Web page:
It’s a new twist on a familiar story, as a law-abiding everyman becomes entangled with Pablo Escobar’s Medellin drug cartel. Back in 1986, Robert Mazur (Bryan Cranston) was a devoted husband and father, working as a U.S. Customs agent in Tampa, Florida. In the opening scene, he’s about to make an undercover drug deal in a bowling alley when the microphone strapped to his chest overheats, the excruciating pain almost blowing his cover. Read on…

read more

GHOSTBUSTERS — Review by Susan Granger

The infectious charm of the original “Ghostbusters” (1964) was the goofy chemistry between bright, slyly satiric “SNL” comedians (Dan Aykroyd, Bill Murray, Harold Ramis, Ernie Hudson) and ectoplasmic special effects. The problem with this mediocre re-make is not the gender-redo but its lack of originality, along with a scarcity of in-jokes, irony and cynicism – and a repetition of the same supernatural special effects. Read on…

read more

OUR KIND OF TRAITOR – Review by Susan Granger

This cinematic adaptation of spymaster John le Carre’s 2010 Cold War thriller opens with a tantalizing glimpse of the Bolshoi Ballet, followed by the cold-blooded execution of a family on an icy, snowy road. Then it shifts to Morocco, where an estranged British couple – Perry Makepeace (Ewan McGregor), a mild-mannered poetry professor and his savvy lawyer wife Gail (Naomie Harris) – are dining in a posh café in Marrakech. Read on…

read more

THE BFG – Review by Susan Granger

Blending live action and computer animation, Steven Spielberg has adapted Roald Dahl’s fantastical tale, featuring Oscar-winner Mark Rylance (“Bridge of Spies”) as the titular character, The Big Friendly Giant. Scripted by the late Melissa Matheson (“E.T.: The Extra-Terrestrial”) and directed by Spielberg, it’s set in London in the early 1980s and revolves around 10 year-old orphan, Sophie (Ruby Barnhill), a lonely insomniac who – at 3 a.m. – spies a 24-ft.-tall giant lurking about the cobblestone streets, collecting and dispensing phosphorescent dreams to unsuspecting sleepers. Read on...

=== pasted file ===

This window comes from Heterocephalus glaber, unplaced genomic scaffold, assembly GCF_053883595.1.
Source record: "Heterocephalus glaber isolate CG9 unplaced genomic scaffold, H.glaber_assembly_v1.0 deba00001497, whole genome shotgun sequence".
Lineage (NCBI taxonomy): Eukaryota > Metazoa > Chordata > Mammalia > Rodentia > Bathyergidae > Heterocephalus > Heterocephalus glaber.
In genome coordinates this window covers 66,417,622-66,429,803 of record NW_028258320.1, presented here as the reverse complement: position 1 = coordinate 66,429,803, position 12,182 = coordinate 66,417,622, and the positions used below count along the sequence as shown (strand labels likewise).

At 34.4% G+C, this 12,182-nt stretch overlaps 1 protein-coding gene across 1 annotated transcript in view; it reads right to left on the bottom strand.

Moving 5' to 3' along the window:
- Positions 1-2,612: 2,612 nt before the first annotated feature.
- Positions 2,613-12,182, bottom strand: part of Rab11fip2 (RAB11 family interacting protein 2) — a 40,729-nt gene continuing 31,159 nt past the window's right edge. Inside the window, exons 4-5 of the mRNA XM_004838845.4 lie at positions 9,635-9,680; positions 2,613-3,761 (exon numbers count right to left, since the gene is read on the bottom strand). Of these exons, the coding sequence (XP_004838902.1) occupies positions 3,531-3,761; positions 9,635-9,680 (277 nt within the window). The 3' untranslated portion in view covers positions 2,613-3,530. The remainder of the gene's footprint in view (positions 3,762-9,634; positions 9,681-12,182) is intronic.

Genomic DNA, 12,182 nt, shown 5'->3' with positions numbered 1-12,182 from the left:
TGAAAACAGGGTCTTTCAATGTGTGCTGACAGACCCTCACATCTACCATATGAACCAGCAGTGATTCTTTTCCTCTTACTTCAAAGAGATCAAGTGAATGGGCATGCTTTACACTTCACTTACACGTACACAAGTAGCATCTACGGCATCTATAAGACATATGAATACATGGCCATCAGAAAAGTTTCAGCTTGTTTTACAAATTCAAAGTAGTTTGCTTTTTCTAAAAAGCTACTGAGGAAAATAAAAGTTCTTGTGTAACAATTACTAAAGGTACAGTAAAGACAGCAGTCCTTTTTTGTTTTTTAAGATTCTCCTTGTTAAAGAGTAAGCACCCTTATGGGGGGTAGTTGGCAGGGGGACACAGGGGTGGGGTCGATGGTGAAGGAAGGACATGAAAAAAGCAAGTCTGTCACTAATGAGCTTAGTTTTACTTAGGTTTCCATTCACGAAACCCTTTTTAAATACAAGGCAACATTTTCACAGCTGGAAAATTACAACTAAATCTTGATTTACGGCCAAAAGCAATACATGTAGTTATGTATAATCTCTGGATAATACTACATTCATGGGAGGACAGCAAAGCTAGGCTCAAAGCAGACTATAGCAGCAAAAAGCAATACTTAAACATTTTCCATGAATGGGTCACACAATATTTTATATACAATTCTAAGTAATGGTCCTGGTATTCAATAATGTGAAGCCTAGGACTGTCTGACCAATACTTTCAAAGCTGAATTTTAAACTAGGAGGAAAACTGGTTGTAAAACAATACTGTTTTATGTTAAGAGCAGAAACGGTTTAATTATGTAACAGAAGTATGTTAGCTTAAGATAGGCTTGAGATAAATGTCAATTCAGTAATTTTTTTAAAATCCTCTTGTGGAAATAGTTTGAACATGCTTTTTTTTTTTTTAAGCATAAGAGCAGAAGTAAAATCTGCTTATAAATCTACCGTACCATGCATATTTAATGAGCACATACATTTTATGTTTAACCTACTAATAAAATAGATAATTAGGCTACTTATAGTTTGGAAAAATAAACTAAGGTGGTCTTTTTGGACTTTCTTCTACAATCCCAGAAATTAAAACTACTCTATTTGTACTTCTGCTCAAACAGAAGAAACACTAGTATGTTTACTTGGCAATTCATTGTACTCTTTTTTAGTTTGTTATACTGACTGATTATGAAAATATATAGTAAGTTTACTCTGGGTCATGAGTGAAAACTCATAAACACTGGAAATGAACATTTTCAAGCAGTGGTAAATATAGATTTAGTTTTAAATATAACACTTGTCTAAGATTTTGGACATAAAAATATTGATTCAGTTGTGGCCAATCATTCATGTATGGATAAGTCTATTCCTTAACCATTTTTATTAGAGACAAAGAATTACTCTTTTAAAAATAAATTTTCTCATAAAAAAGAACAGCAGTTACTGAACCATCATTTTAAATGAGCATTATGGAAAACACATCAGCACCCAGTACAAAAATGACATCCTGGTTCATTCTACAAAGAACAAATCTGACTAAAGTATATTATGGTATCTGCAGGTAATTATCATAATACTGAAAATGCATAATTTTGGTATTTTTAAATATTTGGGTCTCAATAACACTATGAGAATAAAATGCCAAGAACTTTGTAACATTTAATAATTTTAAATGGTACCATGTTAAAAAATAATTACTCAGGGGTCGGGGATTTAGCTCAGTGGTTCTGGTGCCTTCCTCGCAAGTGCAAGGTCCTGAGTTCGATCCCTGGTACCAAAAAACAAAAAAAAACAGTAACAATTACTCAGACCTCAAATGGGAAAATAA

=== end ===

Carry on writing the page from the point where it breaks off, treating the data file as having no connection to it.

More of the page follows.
read more

THE SHALLOWS — Review by Susan Granger

Still grieving over the death of her mother, Nancy (Blake Lively) is a medical school drop-out who decides to pay an homage visit and surf on her mother’s favorite Mexican beach: a remote, jungle-enshrouded crescent-shaped cove that’s almost totally deserted. After making a few phone calls to check-in with her dad and younger sister in Galveston, Texas, Nancy zips on the top of her wetsuit, tethers her foot to her surfboard and wades into the waves. Read on…

read more

THE CONJURING 2 – Review by Susan Granger

Renowned Connecticut demonologists Ed and Lorraine Warren (Patrick Wilson, Vera Farmiga) return with another ‘documented’ case, this time set in 1977 in England. After their Amityville debacle, clairvoyant Lorraine insists that they take a break from their demanding case work. While working on that notorious investigation at the Lutz home on Long Island, New York, she had a profoundly disturbing vision of a horrifying nun – shown in the opening séance sequence.

read more

ME BEFORE YOU — Review by Susan Granger

Have you ever wondered why we like to cry at movies? It’s quite simple: when we’re watching a sad story, our brains cannot differentiate between actual people and the flickering images on the screen. And when we are emotionally engaged, we feel empathy, enlightenment, even empowerment. Since British novelist Jojo Moyes adapted her own best-seller for the screen, this romantic drama, directed by Thea Sharrock, stays remarkably close to the printed page, which tackles the difficult dilemma of euthanasia. That means it’s a real tearjerker. Read on...

read more

THE LOBSTER — Review by Susan Granger

Without doubt, this is one of the most bizarre films I’ve ever seen! Set in the near future in an alternate universe, it’s an existential allegory about the determination within every culture to pair people off. Whether heterosexual or homosexual, conforming means being part of a couple. When his wife leaves him for another man, David (Colin Farrell) has only 45 days to find another partner or face ‘Transformation’ into the animal of his choice. Most people want to be a dog, which is why there are so many of them. But David chooses to be re-embodied as a lobster. Read on…

read more

THE MAN WHO KNEW INFINITY – Review by Susan Granger

As the brilliant Indian mathematician Srinivasa Ramanujan, engaging actor Dev Patel snags his first meaty role since “Slumdog Millionaire” and the “Best Exotic Marigold Hotel” comedies. A self-educated clerk from a poor Brahmin family, Ramanujan overcame incredible odds to inform the later work of Stephen Hawking (“The Theory of Everything”) and Alan Turing (“The Imitation Game”). Although writer/director Matt Brown strikes a more conventional key than those previous biopics, he nevertheless weaves a compelling tale of passion and perseverance. Read on…

read more